Is Christmas music wonderful or annoying: you decide
The Christmas album is, with a few notable exceptions, is one of the laziest types of albums an artist can record. Hit the studio with some session guys on autopilot, record a few holiday classics, and throw some “Christmas-y” elements in the mix, like jingle bells, or the sound of snow and ice whipping around.
If you’re feeling ambitious, you might do some half-assed skits about Santa, or read a poem in between songs. The worst of these albums become so- bad- it’s-hilarious holiday kitsch, like Bob Dylan’s baffling Christmas in the Heart from 2009, and Olivia Newton-John and John Travolta’s cringeworthy This Christmas from 2012.
Worse, in my opinion, are the middlebrow holiday albums that aren’t terrible, just boring. They clutter up Yuletide store shelves and foist thousands of unwanted covers of “The Christmas Song” onto defenseless listeners. If you take just one quick stop by Sirius XM’s “Holly” channel, which plays Christmas music recorded in the last 25 years, I guarantee you’ll be driven away by the endless procession of faceless crooners, and pop and country superstars on autopilot that make up most of its playlists. If you flee to a classic seasonal radio station like Chicago’s 93.9 FM, you’re met instead with all the old standards, but they will be repeated so often that by the second hour of listening, you’ll want to drive your car into the lake if you have to hear “Rudolph the Red- Nosed Reindeer” one more time.
The holiday music listener is stuck between two unappealing options: being smothered to death by boring new recordings of overplayed songs, or being pummeled into the ground by the same 10 classics on endless repeat. What’s the solution?
I believe that the best remedy is for artists and professional songwriters to start composing new, interesting Christmas music again. When I think about my favorite Christmas songs, the ones that I can return to season after season without getting fed up, most of them are either the original recordings of standards from the 40s and 50s, like Bing Crosby’s version of “White Christmas,” or Nat King Cole’s “Christmas Song,” or songs composed in the last 50 years or so, since the invention of rock and roll, like Run-DMC’s “Christmas in Hollis” or Darlene Love’s “Christmas (Baby Please Come Home).”
When artists do new versions of old songs, they’re best when they completely reinvent them, like the Cocteau Twins’ version of “Frosty the Snowman,” or Elvis Presley’s “Blue Christmas.” I even have a soft spot for that quintessential example of 80s hubris, Band- Aid’s “Do They Know It’s Christmas,” because it’s slick synth-pop sounds are a refreshing contrast to the old strings-band- jingle bells recipe that the tracks surrounding it usually have.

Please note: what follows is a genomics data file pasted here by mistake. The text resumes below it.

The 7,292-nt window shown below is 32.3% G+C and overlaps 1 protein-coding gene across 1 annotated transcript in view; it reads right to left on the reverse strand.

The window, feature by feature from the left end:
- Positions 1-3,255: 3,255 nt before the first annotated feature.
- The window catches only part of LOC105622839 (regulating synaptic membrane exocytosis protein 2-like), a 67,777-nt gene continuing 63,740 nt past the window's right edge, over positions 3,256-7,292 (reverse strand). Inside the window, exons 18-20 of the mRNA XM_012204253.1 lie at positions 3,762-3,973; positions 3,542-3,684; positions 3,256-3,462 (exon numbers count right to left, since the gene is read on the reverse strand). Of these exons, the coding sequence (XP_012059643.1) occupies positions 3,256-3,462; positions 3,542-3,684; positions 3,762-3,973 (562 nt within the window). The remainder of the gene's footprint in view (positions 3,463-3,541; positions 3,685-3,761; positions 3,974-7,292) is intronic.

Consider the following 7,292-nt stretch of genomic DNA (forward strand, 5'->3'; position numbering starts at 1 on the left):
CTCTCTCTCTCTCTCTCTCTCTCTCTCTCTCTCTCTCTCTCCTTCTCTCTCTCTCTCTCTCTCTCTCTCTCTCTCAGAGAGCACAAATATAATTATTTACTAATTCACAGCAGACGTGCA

These songs are classics for a reason: the songwriting and instrumentation are very high quality, and are unique in their own ways. The holiday music racket needs more songs like them: original compositions that do new interesting things while still keeping the atmosphere and spirit that people associate with the holidays. Instead of doing yet another cover of “Sleigh Ride,” or “Winter Wonderland,” or (god help us) “Jingle Bells,” make new standards to break up the holiday monotony.
While I agree that it’s easy to get sick of the same old holiday music we always listen to, I think the solution isn’t to create a new wave of holiday music. The solution is to stop playing holiday music so damn much.
First of all, holiday music is inherently not inclusive. Even though radio stations and that one guy from accounting that DJs your office holiday party always take care to play “Celebrate it’s Kwanzaa” or “Oh Hanukkah” at least once, the fact of the matter is holiday music is primarily Christian. We don’t need radio stations that play holiday music all of December, or holiday music being played in stores, restaurants, and coffee shops all the time. Those places should continue to play the secular music they play during the rest of the year.
The place for holiday music, because let’s face it, holiday music means Christmas music most of the time, is in religious services. I get plenty of Christmas music in mass, it doesn’t need to be everywhere else between Thanksgiving and New Years.
Lots of people make the argument that as long as you take care to also play songs written for holidays of other faiths around the same time, it is inclusive. However, not every religion has a holiday in December, and not every person has a religion.
Our country has commercialized many aspects of Christmas over the years, and in doing so has forced it upon people who don’t practice Christianity or celebrate Christmas. We need to start recognizing this and fighting back against it in order to create a more inclusive space.
I’m Catholic and I love the traditional hymns sung during the Christmas season. I’m going to continue to enjoy them during mass and by myself, or when celebrating Christmas with friends and family I know also celebrate Christmas. I am not, however, going to play Christmas music at my workplace, in class, or when spending time with friends who do not celebrate Christmas.
I urge everyone to continue to enjoy all the traditions that are a part of the holidays they celebrate and to share them with friends who are interested and want to experience them, but also to stop assuming everyone celebrates a holiday during what we refer to as the “holiday season” and not to make other people listen to music that is centric to your belief system.